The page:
Fact:  Montana is a great state for Solar.  Solar electric systems have been installed and working in Montana for over thirty-plus years.  Our first company Sunelco helped to make many of these systems possible.  We lived off grid and used the products that we sell every day.  That being said, the true game changer in Montana was net-metering system.  This allows Montanans to harness the sunshine generated on our long solar days in the summer time, feed back into the utility grid and use the power during our shorter winter days.  Solar irradiation levels vary across the United States, but every state receives enough sunlight to make solar a good investment. Solar panels will continue to produce a significant amount of energy even on overcast days. Germany has more solar than any other country in the world (and six times the installed capacity of the U.S.), yet Germany’s solar resource is roughly equivalent to that of Alaska.  Solar can work in almost any climate, as long as panels are properly installed in an un-shaded location. Solar panels work with light, not heat so it doesn’t matter how cold it gets outside. In fact, solar panels perform better in cooler temperatures than very hot temperatures.

 

Solar Myth #1 – Busted

 

Solar Myth#1: Solar panels are too expensive.

Fact: Solar energy pricing is at an all time low according to reports released by Lawrence Berkeley National Laboratory (Berkeley Lab). Installing a solar electric system on your home increases resale value.  A U.S. Department of Energy study  showed that buyers will pay up to $15,000 more for a home equipped with solar panels. Adding even more saving potential, government tax credits can offset the cost of a solar energy system with a  30 percent federal tax credit (currently through 2019) and in Montana a 500.00 per tax payer tax credit.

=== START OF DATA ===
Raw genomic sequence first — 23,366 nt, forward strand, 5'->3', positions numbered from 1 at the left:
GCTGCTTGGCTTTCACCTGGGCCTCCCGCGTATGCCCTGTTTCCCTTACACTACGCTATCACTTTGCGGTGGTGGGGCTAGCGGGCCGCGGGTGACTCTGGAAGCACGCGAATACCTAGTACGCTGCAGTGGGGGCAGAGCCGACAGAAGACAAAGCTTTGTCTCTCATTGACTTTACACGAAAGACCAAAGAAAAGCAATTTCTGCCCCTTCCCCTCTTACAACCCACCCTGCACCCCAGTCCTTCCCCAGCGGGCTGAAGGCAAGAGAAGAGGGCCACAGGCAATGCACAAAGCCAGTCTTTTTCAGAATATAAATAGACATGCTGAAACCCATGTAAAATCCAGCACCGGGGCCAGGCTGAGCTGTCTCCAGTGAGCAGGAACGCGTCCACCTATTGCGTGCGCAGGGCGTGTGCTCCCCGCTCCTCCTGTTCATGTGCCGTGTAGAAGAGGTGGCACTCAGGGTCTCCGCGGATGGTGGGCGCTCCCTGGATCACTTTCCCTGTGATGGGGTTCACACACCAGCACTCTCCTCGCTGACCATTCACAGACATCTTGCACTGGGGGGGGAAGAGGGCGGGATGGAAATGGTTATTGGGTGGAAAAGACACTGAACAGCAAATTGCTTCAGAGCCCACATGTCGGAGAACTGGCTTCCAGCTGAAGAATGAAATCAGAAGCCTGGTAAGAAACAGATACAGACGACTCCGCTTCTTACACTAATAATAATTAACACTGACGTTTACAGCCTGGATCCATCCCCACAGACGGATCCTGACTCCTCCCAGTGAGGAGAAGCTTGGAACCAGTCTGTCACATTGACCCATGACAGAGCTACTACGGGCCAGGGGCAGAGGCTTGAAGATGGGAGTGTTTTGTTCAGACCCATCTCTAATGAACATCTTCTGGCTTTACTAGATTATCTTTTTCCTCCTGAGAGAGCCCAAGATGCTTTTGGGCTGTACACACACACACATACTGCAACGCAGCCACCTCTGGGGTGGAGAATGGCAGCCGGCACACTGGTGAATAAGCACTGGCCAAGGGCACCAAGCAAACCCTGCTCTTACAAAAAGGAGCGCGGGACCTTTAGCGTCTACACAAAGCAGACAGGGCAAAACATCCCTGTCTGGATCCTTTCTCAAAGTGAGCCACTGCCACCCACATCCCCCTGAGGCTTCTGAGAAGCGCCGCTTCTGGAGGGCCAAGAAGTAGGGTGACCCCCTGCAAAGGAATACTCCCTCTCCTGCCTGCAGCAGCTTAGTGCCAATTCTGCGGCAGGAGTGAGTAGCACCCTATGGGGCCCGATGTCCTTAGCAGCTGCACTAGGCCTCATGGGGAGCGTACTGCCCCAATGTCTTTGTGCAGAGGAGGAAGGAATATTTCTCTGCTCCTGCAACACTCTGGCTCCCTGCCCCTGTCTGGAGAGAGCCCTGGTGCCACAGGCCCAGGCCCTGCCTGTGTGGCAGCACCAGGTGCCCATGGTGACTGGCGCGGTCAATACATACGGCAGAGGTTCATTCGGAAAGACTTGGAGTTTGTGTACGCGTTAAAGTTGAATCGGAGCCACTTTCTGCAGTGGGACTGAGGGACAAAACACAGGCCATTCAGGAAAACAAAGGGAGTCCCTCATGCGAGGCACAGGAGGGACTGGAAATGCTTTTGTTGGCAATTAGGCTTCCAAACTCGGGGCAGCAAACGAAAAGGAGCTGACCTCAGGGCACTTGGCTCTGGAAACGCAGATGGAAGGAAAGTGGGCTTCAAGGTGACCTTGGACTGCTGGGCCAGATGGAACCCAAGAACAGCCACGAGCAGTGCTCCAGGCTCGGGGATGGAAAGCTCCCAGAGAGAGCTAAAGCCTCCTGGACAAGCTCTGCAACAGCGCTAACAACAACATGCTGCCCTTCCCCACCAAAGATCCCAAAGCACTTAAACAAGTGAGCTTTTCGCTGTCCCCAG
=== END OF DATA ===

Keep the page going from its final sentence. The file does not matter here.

Typical Components of a Solar Electric System

The typical components of your solar electric system:

Solar PV Panels — Generate DC electricity

Inverter — Converts the DC to standard AC electricity that is compatible with the electrical grid and capable of powering electrical devices.

Mounting Structure – Roof Mounted: Probably the most common type of mounting system, roof mounting, involves the panels being attached to an existing roof using a racking system.

Utility Meter — Tracks the solar electricity that your system produces and feeds to the utility grid, thereby keeping track of your credit from the utility.